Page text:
How to Stop a Panic Attack at the Dentist: 11 Easy Tricks

How to Stop a Panic Attack at the Dentist: 11 Easy Tricks

Whether 8 years old or 80, people of all ages dread their occasional trip to the dentist’s office. For some people, the thought or feeling of having work done on their teeth can be frightening enough to evoke panic attacks. In the middle of an important procedure, how do you stop a panic attack at the dentist?

  1. Find the Dentist You’re Most Comfortable with
  2. Let Your Dentist Know About Your Anxiety
  3. Utilize an Anxiety Supplement or Oral Sedative
  4. Choose a “Safe Word” in Case You Need a Break
  5. Ask to Wear Sunglasses
  6. Bring Headphones to Listen to Music
  7. Allow Yourself to Acclimate
  8. Bring Your Attention to Your Breathing
  9. Focus on Your Other Senses or a Focus Object
  10. Visualize Yourself as Being Somewhere Else
  11. Remember Your Panic Attack Will Pass

These are some of the steps you can take before and during your dentist appointment to prevent or stop a panic attack. With a few of these tricks at your disposal, you have a much better chance of getting through a stress-free dentist appointment.

Let’s take a closer look at dental anxiety, and what we can do to squash it!

Why do I get Anxiety at the Dentist?

Before we dive right into how to stop a panic attack at the dentist, let’s try and understand the nature of your anxiety itself. Why might you be feeling so anxious in the first place?

Well, for starters, it might help to understand what causes us to feel anxiety in general. There are a million reasons why we might feel anxious on any given day or in any given situation; most of them irrational. The unfortunate fact is, our overactive, anxious brains are constantly scanning the environment and detecting threats to our safety where there really are none. We know that no harm is going to come to us, but we freak out anyway. Take some time to read some of our other articles, like this one about the root cause of anxiety, to better understand these feelings.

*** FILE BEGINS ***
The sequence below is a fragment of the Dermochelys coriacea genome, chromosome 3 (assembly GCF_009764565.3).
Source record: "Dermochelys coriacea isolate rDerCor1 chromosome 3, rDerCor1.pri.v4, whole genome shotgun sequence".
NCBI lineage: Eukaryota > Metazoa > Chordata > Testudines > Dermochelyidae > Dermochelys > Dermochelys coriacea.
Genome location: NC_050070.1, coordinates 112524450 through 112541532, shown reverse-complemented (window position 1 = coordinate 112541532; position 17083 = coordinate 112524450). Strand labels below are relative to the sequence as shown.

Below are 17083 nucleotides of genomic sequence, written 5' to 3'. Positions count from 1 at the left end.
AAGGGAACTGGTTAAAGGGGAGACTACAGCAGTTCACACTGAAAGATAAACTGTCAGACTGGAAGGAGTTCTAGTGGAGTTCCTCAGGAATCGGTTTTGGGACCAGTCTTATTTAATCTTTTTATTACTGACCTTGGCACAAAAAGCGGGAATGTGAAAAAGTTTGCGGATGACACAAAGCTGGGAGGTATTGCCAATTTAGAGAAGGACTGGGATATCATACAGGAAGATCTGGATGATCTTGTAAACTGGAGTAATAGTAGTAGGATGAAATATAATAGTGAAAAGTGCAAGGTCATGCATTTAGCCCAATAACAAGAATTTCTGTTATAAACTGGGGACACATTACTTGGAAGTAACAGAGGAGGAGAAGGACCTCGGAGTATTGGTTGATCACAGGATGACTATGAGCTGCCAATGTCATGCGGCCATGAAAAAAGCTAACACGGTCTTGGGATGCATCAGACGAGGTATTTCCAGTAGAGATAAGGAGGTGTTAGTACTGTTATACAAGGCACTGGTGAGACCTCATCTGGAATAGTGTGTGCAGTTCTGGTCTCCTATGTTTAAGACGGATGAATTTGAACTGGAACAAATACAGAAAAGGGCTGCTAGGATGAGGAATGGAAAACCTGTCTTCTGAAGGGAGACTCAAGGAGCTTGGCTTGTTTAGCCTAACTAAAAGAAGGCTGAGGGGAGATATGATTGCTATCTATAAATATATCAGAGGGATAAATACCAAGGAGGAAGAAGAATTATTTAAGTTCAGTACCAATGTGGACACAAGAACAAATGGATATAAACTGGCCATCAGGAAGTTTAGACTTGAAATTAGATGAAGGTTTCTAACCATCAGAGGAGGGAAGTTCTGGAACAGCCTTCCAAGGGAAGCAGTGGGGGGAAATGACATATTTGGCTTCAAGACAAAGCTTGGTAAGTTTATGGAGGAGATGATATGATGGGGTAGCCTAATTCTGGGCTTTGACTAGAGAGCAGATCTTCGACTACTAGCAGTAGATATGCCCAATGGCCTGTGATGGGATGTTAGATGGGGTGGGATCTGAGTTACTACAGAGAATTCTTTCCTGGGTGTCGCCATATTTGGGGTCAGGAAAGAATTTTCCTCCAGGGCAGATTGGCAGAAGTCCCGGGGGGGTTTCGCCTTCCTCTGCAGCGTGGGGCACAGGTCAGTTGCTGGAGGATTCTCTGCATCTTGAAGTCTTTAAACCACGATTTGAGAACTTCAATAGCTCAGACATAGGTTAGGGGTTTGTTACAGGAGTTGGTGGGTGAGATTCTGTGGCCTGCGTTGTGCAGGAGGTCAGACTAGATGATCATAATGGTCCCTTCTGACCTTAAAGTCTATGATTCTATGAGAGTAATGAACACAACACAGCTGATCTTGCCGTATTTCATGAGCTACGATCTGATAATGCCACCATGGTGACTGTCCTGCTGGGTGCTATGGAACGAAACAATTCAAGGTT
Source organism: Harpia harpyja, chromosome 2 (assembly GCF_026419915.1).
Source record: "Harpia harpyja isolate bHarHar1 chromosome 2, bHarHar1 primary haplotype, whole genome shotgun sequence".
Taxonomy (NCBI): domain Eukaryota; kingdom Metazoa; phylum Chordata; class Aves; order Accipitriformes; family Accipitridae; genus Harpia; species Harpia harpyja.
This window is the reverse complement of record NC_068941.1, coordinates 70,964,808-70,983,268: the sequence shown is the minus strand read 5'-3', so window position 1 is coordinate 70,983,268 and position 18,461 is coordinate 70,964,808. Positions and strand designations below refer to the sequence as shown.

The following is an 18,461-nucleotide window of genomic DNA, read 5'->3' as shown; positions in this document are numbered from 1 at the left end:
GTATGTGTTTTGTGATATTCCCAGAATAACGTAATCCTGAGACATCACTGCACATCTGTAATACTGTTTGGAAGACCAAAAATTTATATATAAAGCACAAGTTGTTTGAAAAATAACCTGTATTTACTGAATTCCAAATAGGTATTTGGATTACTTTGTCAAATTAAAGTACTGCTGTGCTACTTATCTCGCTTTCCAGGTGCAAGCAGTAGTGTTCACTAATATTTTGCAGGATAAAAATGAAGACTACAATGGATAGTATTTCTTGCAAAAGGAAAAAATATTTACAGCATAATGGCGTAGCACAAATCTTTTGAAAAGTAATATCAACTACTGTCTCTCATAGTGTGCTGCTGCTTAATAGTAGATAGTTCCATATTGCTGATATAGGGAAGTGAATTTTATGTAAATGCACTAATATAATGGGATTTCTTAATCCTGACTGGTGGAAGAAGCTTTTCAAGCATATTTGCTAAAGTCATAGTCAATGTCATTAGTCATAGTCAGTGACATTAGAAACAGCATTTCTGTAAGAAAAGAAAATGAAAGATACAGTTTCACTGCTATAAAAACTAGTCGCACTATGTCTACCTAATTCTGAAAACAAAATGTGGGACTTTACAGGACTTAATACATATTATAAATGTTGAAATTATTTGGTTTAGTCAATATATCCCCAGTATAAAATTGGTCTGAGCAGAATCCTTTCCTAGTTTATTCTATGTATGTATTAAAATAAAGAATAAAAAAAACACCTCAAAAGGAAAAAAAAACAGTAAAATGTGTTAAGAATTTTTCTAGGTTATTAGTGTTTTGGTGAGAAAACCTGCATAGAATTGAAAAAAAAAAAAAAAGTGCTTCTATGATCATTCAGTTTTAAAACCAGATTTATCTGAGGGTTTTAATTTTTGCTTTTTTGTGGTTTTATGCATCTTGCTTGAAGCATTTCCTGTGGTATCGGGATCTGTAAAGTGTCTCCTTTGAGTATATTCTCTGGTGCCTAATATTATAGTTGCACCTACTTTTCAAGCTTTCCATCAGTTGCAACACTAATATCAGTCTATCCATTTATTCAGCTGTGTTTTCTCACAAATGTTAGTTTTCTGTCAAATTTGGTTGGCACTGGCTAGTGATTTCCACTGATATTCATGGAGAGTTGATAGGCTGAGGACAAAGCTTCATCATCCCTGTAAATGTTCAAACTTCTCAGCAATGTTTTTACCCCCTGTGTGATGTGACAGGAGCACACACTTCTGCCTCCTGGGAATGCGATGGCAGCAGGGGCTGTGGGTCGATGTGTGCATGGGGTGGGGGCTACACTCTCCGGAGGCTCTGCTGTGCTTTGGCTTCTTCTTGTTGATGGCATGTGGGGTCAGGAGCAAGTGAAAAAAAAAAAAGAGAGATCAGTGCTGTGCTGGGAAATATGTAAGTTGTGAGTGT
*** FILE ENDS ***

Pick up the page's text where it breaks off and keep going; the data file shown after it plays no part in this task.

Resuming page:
Okay. So, that might explain why we feel anxiety in general, but why the heck are you feeling anxious at the dentist office?

This is something that’s going to require some introspection on your part.

An estimated 2.7 percent of men and 4.6 percent of women experience dentophobia, the fear of the dentist. But each of these people may experience their fear for entirely different reasons. According to one study “fear of pain” is the most common reason why people tend to avoid seeing the dentist. Yet this is not the only reason why people might fear the dentist. For others, their fear can be rooted more in claustrophobia, agoraphobia, social phobia, or panic disorder itself.

At certain points in my life, dentist appointments stressed me out and it had nothing to do with a fear of pain or of any specific procedure itself; in fact, I care so little about the pain that I actually tend to skip the numbing agents used for simple fillings. On my worst days with panic disorder, my fear was actually of having a panic attack in such an environment where it seemed difficult to leave and get some air if I needed to; frankly, I was just afraid of embarrassing myself.

Everyone is going to have their own reasons for feeling anxious at the dentist. Think hard and consider what your reasons really may be. Is it the fear of pain? A phobia of medical environments and procedures? The cost?

When you’re able to determine what exactly is the source of your dentophobia, it can become much easier for you to manage the symptoms by focusing on the root cause.

Now that we know a bit about why we’re feeling this way, let’s talk about how to stop a panic attack at the dentist.